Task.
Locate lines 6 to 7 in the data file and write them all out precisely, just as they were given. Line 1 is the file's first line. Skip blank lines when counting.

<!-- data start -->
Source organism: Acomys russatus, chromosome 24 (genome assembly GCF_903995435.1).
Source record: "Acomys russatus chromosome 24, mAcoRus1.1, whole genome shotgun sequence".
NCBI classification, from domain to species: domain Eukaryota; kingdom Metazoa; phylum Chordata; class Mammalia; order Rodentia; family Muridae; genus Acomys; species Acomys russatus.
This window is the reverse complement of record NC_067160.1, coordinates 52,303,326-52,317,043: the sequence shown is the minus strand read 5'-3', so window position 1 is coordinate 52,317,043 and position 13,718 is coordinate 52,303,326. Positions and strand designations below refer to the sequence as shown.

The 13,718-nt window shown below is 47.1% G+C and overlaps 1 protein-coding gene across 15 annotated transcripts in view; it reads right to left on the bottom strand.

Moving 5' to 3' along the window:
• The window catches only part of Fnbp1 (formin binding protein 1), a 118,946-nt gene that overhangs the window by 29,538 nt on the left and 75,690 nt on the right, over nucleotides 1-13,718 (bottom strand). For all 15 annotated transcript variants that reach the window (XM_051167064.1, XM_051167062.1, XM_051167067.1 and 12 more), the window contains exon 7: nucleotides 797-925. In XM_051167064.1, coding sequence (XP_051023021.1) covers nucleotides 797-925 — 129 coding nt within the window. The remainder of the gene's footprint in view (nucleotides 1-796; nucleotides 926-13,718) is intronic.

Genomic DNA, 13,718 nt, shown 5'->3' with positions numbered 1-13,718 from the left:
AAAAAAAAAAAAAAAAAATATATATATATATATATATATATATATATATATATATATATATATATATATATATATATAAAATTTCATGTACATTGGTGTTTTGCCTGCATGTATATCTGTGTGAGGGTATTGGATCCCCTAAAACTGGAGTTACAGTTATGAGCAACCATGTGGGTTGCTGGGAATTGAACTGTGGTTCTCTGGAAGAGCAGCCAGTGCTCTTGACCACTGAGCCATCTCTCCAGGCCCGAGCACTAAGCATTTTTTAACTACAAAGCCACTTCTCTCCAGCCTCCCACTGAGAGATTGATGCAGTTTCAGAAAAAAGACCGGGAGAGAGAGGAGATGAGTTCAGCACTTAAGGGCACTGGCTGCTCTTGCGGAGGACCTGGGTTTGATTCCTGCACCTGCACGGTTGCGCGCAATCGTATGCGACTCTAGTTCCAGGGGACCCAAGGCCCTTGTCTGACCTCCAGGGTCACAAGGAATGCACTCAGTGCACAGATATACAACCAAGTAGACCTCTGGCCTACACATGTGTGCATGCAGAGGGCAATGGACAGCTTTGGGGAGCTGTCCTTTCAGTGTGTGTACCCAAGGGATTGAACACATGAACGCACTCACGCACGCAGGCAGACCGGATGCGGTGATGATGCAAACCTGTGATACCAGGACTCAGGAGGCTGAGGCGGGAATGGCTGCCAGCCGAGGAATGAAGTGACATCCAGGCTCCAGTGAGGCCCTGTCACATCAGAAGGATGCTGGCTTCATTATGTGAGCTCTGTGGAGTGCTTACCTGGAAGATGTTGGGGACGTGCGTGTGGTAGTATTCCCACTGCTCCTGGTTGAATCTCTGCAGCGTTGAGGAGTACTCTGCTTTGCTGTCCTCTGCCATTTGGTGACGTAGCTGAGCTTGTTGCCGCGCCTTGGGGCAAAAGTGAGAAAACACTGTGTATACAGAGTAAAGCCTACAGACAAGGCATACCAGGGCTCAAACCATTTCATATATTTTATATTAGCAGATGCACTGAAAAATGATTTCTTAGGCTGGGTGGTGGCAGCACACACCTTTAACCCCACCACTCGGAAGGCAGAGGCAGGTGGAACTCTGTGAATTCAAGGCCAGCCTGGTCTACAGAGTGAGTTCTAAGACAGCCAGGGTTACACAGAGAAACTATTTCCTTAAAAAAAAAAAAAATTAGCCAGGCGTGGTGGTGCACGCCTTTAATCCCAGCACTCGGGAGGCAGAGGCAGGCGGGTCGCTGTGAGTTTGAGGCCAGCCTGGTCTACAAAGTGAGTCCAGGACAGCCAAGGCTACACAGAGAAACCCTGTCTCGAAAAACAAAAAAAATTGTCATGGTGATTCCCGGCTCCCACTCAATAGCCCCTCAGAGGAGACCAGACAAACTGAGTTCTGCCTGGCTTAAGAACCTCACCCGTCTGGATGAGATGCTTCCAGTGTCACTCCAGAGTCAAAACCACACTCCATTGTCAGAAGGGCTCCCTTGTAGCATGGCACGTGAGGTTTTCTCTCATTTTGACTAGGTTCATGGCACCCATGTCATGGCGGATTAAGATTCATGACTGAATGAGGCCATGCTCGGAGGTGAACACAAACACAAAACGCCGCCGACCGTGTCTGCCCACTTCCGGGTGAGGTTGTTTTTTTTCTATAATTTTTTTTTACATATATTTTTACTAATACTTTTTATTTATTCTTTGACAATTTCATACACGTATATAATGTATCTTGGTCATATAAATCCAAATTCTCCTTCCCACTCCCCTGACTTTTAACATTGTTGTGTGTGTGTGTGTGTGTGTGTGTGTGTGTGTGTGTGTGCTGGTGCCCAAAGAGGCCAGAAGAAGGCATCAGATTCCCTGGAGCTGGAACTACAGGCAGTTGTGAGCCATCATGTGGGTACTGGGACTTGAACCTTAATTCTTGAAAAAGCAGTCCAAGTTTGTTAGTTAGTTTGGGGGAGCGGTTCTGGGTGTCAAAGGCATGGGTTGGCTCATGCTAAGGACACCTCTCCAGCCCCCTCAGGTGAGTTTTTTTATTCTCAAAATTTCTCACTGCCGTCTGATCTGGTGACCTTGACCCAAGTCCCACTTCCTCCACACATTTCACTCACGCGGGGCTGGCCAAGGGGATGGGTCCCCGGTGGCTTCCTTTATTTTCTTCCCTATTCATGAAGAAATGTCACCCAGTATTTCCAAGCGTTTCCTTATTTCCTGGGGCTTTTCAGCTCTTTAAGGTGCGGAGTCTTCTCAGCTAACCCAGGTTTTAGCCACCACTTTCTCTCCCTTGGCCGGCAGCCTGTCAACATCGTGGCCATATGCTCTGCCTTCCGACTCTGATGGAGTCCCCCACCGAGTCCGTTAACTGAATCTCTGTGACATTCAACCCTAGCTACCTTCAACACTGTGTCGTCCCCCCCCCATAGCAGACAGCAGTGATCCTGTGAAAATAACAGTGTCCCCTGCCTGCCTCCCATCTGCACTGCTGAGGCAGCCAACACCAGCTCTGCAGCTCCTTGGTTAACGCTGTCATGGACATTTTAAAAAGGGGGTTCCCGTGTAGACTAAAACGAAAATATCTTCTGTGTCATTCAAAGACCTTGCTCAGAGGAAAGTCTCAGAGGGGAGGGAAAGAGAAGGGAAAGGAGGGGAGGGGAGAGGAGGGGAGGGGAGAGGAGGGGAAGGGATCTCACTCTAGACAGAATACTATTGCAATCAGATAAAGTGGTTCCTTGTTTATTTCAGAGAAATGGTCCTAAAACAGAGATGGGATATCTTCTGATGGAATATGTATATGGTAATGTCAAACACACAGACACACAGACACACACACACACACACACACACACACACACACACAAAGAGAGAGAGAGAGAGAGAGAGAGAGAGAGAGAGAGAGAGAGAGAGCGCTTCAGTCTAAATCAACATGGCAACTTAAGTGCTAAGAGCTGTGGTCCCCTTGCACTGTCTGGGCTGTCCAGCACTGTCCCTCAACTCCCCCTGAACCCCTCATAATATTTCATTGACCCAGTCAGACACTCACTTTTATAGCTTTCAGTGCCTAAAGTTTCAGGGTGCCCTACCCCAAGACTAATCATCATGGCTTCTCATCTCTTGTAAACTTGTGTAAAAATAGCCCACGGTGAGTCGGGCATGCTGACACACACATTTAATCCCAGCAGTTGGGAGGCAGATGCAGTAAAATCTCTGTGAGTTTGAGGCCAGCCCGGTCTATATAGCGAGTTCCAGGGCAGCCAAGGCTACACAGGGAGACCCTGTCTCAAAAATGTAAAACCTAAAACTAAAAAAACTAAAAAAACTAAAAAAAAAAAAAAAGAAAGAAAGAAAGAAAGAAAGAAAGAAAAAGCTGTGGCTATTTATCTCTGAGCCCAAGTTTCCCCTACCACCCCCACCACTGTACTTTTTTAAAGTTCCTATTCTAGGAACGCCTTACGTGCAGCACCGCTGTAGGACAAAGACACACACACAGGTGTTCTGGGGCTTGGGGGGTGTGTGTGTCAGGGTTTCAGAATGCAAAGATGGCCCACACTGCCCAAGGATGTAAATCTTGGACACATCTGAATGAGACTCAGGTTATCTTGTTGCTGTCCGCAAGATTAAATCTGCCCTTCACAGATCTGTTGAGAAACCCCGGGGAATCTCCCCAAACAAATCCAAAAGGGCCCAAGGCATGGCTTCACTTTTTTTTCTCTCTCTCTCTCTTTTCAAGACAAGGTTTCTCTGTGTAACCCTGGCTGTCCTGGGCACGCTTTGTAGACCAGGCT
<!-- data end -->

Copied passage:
Moving 5' to 3' along the window:
• The window catches only part of Fnbp1 (formin binding protein 1), a 118,946-nt gene that overhangs the window by 29,538 nt on the left and 75,690 nt on the right, over nucleotides 1-13,718 (bottom strand). For all 15 annotated transcript variants that reach the window (XM_051167064.1, XM_051167062.1, XM_051167067.1 and 12 more), the window contains exon 7: nucleotides 797-925. In XM_051167064.1, coding sequence (XP_051023021.1) covers nucleotides 797-925 — 129 coding nt within the window. The remainder of the gene's footprint in view (nucleotides 1-796; nucleotides 926-13,718) is intronic.